An Ohio state lawmaker’s hostile behavior justified his legislative punishments, according to a report

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COLUMBUS, Ohio (AP) — An independent state-ordered investigation has concluded that Ohio legislative leaders were justified in disciplining a state lawmaker who was removed by House Democratic leadership from committees and banned from contacting staff following an alleged pattern of “erratic and abusive behavior.”

The inside of the statehouse rotunda
The Rotunda of the Ohio Statehouse. [Daniel Konik | Statehouse News Bureau]
The investigation found numerous witnesses corroborated accusations of Cleveland-area Democratic Rep. Elliot Forhan’s behavior during the past year, including confrontations with other lawmakers, constituents, and lobbyists. The probe, requested by the leaders, was conducted by a Columbus law firm appointed by Republican Attorney General Dave Yost.
In response to the allegations, Forhan lost all of his committee assignments last November and was barred by House Minority Leader C. Allison Russo from contacting interns, pages and Democratic legislative aides. He also was required to have a House sergeant-at-arms accompany him while he was at the Statehouse.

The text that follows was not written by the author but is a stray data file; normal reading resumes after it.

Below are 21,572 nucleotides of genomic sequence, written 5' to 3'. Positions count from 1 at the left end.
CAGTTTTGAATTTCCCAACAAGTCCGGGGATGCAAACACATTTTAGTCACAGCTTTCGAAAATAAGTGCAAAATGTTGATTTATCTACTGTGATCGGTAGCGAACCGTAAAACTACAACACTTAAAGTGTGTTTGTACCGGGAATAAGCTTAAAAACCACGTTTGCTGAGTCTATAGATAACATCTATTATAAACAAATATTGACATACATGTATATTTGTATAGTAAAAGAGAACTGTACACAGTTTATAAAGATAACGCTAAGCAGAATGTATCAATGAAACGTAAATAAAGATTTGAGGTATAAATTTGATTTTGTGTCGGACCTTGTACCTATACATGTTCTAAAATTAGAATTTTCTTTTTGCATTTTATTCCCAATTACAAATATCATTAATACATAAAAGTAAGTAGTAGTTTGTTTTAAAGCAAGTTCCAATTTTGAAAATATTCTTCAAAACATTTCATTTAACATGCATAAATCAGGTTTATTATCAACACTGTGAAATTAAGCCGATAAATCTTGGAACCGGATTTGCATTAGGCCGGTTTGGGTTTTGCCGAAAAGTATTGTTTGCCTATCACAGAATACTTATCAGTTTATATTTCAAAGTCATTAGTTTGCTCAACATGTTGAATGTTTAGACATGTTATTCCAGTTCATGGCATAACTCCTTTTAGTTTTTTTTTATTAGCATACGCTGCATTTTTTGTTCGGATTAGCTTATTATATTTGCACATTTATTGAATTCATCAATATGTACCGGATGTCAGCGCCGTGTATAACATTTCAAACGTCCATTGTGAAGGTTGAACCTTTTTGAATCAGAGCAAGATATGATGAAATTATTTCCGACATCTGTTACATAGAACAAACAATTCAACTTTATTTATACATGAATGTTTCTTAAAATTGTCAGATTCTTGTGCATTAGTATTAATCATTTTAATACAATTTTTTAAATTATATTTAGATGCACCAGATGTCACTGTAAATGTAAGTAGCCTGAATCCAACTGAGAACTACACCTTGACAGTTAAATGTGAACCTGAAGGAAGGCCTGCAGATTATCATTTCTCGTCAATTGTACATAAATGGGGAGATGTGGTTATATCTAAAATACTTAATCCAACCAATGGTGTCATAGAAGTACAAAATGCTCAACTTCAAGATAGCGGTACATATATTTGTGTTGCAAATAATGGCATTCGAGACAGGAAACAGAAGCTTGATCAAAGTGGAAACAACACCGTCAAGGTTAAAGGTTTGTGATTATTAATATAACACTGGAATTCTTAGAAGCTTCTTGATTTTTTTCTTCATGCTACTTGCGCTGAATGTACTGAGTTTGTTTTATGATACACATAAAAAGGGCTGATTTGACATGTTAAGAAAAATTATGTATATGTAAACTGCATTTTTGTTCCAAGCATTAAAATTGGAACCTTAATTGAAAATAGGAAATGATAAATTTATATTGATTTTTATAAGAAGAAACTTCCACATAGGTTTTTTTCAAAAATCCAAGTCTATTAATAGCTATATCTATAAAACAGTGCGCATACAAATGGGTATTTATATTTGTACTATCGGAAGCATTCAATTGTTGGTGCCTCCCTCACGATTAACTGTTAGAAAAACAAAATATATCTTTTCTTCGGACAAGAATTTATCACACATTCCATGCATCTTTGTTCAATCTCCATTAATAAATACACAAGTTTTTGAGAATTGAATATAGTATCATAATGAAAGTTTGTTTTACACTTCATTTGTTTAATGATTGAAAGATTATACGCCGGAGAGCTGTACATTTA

The report states Forhan has repeatedly failed to comply with the latter provision, showed up at the Statehouse and a nearby legislative office building unannounced, and yelled at the sergeant-at-arms or one of his assistants at least twice.

Forhan’s behavior, if left unaddressed, would have posed “a significant threat to the institutional integrity of the Ohio House and its reputation, and posed a credible risk of escalating to violence or violent conduct,” the report concluded. However, it also stated that Forhan’s actions to date “do not warrant his removal from office,”Forhan told that the investigation was a “sham” that does not show his actions rose to “violence or violent conduct,” but just states that there could be at some future time, a contention he also disagreed with.

Forhan was elected to his first term in 2022 but was defeated in the Democratic primary last month, finishing third overall. His term will expire at year’s end.